Nokia Lumia 1020 – Camera Image QualityDetail and Basic Image Quality
With a large 1/1.5-inch sensor, you’d expect the Nokia Lumia 1020 to come up with excellent image quality. And, for the most part, it doesn’t disappoint.
The Lumia 1020’s 34-megapixel images blow away the competition in terms of the sheer amount of detail rendered (in good lighting). Side-by-side, the Lumia shames the Galaxy S4 with incredible reproduction of detail for a phone camera.
The Lumia 1020 also has a very wide field of view when shooting in widescreen, with an equivalent focal length of 25mm (in the 35mm standard measure). As standard, the Pro camera mode created both 5-megapixel and 34-megapixel images - the lower-res one shrinks the image while trying to retain as much detail as possible.
Take a closer look -
The cut-down 5-megapixel shot retains a good level of detail, but clearly uses some sharpening techniques - revealed by the white outline around the Gherkin.
Up against the competition...
Of course, such a high-resolution camera sensor also helps to reveal the deficiencies of the phone’s plastic lens. The Lumia 1020 has a decent six-element lens, but the image gets very soft towards the outer edges of the picture - it’s only really the middle third of the frame that’s particularly sharp. Towards the extreme edges of the photo there’s flat-out distortion of objects.
This is only made quite so obvious because of the high-grade sensor, though, and even ‘proper’ lenses suffer from this sort of softness at the edge of the frame. So why are we mentioning it?
It affects the worth of the recompose feature that’s a key draw of the Lumia 1020 camera – you can ‘reframe’ the 34-megapixel shot post-shoot, zooming in and rotating the frame to produce a new fairly high-quality 5-megapixel one.
Having soft-edged photos limits how much you’ll be able to zoom in without seeming that you have done so in the final pic. But, still, it’s far better than you’d get with just about any other phone camera.
Reframe lets you make funky recrops like this in seconds
In short, the Lumia 1020 is excellent in terms of the sheer amount of detail is can render when given a well-lit scene. For some photos taken by the pros, check out our page of pics taken by famous photographer David Bailey.
Low-light Performance and Flash
Is the same true when the lights go down? Performance is well above average, but for the best results you need to understand how the Lumia 1020 works.
The keys to low-light success with the Lumia 1020 are optical image stabilisation and the Xenon flash. Both can be used to create much better-than-average shots in rubbish lighting.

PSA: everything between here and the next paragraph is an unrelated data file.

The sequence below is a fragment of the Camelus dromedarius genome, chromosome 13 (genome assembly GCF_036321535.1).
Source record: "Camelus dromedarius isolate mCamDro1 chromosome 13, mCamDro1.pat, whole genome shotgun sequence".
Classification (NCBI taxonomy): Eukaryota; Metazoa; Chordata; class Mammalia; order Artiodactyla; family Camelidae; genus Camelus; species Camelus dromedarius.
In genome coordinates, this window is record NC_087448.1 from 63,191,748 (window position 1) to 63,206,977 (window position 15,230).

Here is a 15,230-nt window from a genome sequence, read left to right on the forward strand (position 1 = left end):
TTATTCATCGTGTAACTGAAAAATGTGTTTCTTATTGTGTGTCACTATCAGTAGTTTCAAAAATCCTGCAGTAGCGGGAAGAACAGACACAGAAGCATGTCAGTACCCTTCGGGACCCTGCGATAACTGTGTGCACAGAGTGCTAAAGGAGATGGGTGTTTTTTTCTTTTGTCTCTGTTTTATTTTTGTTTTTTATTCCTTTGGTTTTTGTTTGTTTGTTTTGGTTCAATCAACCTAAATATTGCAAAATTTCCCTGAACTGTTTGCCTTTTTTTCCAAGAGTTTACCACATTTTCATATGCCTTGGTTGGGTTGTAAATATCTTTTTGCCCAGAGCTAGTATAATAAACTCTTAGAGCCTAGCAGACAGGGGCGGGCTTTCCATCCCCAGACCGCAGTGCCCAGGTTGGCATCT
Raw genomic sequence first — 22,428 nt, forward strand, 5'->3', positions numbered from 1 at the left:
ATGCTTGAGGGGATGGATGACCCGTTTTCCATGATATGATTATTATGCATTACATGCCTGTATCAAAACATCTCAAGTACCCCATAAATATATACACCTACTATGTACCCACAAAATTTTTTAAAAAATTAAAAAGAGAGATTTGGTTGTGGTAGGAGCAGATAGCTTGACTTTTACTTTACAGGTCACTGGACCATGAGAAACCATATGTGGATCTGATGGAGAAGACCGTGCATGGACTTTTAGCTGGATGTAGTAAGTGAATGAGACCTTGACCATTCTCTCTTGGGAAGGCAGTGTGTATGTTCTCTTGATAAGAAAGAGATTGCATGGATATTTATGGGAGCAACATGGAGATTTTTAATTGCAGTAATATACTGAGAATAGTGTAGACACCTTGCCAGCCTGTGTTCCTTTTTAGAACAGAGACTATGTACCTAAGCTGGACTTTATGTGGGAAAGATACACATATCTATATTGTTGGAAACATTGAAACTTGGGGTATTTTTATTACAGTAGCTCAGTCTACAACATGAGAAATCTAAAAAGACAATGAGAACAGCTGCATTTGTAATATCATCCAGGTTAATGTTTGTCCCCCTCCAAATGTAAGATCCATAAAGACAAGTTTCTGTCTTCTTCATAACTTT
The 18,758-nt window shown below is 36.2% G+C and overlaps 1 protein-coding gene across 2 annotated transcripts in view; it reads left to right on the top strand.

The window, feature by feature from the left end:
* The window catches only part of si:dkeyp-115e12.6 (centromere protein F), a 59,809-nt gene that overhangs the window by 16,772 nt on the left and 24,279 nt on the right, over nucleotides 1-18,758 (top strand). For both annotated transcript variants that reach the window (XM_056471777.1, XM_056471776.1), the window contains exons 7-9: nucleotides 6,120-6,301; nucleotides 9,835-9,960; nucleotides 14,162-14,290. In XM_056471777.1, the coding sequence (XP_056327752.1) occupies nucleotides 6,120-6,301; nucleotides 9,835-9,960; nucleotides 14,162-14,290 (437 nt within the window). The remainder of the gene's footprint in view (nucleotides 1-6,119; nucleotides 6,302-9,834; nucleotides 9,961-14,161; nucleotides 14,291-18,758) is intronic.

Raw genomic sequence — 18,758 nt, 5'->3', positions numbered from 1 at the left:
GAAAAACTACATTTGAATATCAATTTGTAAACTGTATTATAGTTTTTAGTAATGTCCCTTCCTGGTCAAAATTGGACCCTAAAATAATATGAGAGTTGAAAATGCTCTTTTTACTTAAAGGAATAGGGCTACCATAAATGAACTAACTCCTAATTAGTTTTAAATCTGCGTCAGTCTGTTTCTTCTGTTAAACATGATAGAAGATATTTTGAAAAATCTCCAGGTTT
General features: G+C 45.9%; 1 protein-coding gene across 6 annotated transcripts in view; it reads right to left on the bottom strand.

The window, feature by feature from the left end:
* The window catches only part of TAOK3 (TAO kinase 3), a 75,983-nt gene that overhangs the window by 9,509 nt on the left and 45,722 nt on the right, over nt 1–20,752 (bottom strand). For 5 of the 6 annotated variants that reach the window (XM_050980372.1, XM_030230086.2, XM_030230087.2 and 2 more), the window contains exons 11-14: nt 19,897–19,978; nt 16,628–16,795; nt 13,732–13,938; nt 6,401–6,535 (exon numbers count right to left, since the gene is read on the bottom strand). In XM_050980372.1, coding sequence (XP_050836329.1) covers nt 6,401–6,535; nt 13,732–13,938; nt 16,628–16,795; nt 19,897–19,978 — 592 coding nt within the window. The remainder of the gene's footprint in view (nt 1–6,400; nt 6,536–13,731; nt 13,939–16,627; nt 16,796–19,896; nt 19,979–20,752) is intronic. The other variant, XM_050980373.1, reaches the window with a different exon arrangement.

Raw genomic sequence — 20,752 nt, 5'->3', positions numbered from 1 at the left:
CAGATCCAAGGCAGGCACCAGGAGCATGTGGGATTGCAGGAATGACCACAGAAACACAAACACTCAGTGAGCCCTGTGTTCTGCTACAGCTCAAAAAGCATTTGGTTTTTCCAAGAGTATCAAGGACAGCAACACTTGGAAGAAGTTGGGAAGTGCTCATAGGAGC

First, let’s tackle optical image stabilisation. The Lumia 1020’s lens ‘floats’, in that it can be tilted many times a second using tiny motors that live in the phone’s camera housing. This lets the phone take sharp (or relatively sharp) images using longer exposure times without using a tripod. Using a non-OIS camera, you’d end up with a blurry mess, as even a surgeon’s hands aren’t completely shake-free.
When shooting static objects, the Lumia 1020’s stabilisation is excellent, capable of making shots in mediocre lighting far less noisy and far less washed-out than they would otherwise appear. When fiddling with the shutter speed in the Pro Mode, we were quite amazed at how long an exposure the Lumia 1020 can indulge in without becoming a blurry mess (assuming you don’t have the DTs).
However, when shooting people OIS is far less useful. A longer shutter speed turns moving limbs into blurs. Unless your shots are entirely posed, OIS does not result in good low-light photos of people.
You can see this effect in this shot of News Editor Luke taking a swing at Urban Golf - a golfing simulator.
Flash-less, low-light, sharp action shots are impossible unless you go full manual
That’s why the flash is here. The Nokia Lumia 1020 has an exemplary flash array – employing a ‘standard’ LED light to aid focusing in low lighting and a powerful Xenon flash. Also known as ‘a proper flash’ around these parts.
Xenon flashes are useless as a focusing aid because – unlike LEDs – they cannot give off a constant stream of light but a quick burst that lasts just a fraction of a second long. But why are Xenon flashes better than LEDs? Much as other phone makers may say their LEDs are on-par with Xenon flashes, there are significant benefits to the Lumia 1020’s Xenon type.
It offers a far more even spread, greater range and less of a tonally imbalancing effect than just about any LED flash. It’s a reminder that LED flashes aren’t really flashes – they’re torches.
There are some practical downsides to using a Xenon, though. It’s far more power-hungry than an LED flash – one of the reasons why Nokia produces a camera grip with an extra battery (around £70) – and takes a short while to recharge. This compounds the issue of the Lumia 1020’s relative camera sluggishness (in terms of shooting performance, not focusing).